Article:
Scandinavian Christmas decor: the coolest decorations from the Nordic countries

A simply dressed tree with white candles next to a roaring fire and a window looking out onto a snowy scene is the ultimate Nordic Christmas look.

Check out some cool Scandinavian decorations for a Nordic Noel
cherylkcantu (CC)

Simple Scandi-style ornaments and Danish design decorations are very much on trend for the festive season.  

If you like the minimalist Scandi-chic look with just a splash of colour for your decorations, check out our guide to Nordic Christmas decorations, which is packed with inspirational ideas for your home this Christmas.

What is Scandinavian Christmas decor?
The philosophy behind Scandinavian minimalism
What colours do Scandinavians celebrate Christmas with?
What are the main Scandinavian brands to look out for? 
Classic Christmas tree decorations from Scandinavia
Scandinavian Christmas tableware and textiles
Scandinavian Christmas candles, candle sticks and candleholders

What is Scandinavian Christmas decor?

If you’re the sort of person who likes a full tree brimming with a mish-mash of ornaments and tinsel in bright garish colours, plus a few plastic reindeer and Santa baubles, then a Nordic ‘jul’ (Christmas) isn’t really for you! 

Simplicity is key to a Scandi-chic look for your festive decor.

Think a bushy green tree (real, of course and preferably smelling of pine), decorated with simple white or silver lights, rather than coloured ones.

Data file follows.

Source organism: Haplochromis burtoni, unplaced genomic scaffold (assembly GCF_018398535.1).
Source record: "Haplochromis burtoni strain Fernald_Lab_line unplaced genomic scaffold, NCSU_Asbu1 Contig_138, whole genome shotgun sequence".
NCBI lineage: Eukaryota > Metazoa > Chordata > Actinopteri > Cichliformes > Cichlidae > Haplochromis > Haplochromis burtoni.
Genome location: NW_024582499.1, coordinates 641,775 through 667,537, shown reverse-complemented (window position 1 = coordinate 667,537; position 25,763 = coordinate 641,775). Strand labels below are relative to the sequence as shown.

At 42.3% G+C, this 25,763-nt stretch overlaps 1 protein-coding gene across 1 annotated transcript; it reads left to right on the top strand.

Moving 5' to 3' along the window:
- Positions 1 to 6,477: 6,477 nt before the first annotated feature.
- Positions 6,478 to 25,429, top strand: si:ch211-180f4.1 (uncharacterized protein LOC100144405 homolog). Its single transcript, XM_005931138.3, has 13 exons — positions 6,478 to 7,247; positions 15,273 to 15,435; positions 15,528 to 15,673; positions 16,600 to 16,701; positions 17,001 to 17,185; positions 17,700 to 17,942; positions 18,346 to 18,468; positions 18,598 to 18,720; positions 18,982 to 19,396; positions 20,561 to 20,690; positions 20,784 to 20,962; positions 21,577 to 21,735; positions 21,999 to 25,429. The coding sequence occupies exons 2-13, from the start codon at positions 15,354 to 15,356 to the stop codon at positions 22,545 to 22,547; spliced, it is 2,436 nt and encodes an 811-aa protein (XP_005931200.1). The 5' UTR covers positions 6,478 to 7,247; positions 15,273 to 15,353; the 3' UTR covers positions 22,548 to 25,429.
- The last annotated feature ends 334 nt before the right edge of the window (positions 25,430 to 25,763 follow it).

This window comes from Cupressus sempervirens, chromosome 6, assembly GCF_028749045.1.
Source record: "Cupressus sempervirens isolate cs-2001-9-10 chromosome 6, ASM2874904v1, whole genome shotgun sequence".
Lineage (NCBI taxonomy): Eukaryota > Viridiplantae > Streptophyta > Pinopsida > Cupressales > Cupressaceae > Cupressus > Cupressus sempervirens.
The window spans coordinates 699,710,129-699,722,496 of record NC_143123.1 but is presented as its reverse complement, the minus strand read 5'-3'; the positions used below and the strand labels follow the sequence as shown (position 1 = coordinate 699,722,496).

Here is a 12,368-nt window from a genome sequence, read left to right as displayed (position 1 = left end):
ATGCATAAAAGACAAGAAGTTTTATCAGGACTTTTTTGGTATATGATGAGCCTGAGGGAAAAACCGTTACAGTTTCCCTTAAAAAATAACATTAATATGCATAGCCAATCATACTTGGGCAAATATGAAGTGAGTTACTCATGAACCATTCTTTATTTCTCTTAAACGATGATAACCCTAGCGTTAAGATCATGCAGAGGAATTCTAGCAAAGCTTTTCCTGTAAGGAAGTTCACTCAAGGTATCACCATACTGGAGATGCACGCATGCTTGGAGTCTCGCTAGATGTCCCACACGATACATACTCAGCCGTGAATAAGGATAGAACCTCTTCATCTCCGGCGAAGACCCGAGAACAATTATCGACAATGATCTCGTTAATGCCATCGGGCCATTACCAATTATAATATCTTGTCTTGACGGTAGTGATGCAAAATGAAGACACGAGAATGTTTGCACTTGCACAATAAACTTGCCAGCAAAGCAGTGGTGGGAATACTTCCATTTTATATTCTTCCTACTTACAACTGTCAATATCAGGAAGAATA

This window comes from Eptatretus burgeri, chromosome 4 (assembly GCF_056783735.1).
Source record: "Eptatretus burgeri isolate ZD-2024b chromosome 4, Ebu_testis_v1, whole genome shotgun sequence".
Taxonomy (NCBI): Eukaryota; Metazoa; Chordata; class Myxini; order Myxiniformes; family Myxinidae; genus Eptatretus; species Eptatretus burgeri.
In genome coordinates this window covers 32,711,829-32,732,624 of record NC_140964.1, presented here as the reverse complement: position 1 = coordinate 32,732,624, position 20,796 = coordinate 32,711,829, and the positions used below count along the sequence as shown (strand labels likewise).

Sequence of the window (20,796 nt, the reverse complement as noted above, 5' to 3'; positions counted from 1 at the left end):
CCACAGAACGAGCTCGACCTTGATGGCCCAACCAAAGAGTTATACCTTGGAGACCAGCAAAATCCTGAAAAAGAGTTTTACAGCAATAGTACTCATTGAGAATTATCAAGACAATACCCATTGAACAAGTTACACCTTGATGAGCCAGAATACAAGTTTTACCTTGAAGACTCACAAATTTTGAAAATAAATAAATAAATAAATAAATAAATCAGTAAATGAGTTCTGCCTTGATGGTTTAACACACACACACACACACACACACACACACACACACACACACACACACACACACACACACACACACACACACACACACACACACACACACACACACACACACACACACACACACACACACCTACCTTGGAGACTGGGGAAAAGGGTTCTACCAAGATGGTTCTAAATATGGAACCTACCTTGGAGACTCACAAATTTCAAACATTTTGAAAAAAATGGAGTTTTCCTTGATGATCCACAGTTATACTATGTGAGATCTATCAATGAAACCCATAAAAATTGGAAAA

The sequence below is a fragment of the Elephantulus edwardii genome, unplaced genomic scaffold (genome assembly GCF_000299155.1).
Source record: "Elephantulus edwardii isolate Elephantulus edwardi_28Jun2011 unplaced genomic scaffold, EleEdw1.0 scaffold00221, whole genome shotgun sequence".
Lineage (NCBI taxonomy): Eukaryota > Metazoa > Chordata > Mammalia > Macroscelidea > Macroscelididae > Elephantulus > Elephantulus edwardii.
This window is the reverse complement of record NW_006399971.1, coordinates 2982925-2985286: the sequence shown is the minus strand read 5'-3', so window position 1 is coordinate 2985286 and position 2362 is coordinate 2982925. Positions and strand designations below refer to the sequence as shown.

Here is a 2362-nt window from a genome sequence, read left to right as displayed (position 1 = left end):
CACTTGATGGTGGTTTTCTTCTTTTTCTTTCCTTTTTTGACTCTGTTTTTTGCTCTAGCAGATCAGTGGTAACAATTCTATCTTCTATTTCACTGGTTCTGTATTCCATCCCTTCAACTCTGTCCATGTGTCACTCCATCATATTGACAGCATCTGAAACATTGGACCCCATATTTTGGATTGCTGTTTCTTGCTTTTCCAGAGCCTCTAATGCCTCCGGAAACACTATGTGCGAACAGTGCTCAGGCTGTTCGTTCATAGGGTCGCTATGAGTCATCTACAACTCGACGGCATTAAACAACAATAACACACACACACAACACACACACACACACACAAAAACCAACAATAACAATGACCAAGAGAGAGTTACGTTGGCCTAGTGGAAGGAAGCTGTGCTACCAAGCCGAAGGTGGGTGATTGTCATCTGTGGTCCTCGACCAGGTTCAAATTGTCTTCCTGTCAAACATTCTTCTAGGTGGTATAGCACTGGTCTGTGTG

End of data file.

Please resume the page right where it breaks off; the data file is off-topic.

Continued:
One or two carefully-placed red and gold stars or tasteful wooden baubles will add a splash of warmth to the tree, while simple white candles and pale pastel colours will add to the Nordic vibe. 

However, it’s not all sleek, stylish decor at a Nordic Christmas.

There’s nothing the Scandinavians like more than to add a bit of fun to the proceedings, with a cheeky woollen Christmas gnome or a straw goat to liven up the tree!

The philosophy behind Scandinavian minimalism

The basis of Scandinavian minimalism is not just aesthetic and limited to decor, but it mirrors the lifestyle and values of the Nordic people.

There’s an emphasis on natural elements, such as wood, flowers and greenery, with pale colours reflecting the pale wintry light of the northern countries.

For more on the background of Nordic minimalism, see our guide to Swedish design and architecture.

What colours do Scandinavians celebrate Christmas with?

The classic Christmas colours, as in the rest of Europe, are red, green, gold and silver. 

However, paler colours such as pastels, greys and neutral tones have also become popular in Scandinavian in recent years.

Red, white, green and silver are popular colours in Scandinavia at Christmas

But these are usually brightened up with a tastefully located splash of colour. 

Bright colours are very much part of the Nordic tradition, as can be seen in the beautiful Norwegian rosemaling art and the painted Swedish Mora clocks.

For more on the role of colour in traditional Nordic arts and crafts, see our guide to Scandinavian folk art

However, before you get carried away with too much colour, you can forget any garish multi-coloured Christmas tree illumiations – soft white lights are de rigueur.

We like these understated warm white string lights, which are waterproof so can be used on an indoor or outdoor tree.

What are the main Scandinavian brands to look out for? 

So, you know you want a stylish Scandi look to your Christmas this year, but which brands should you go for?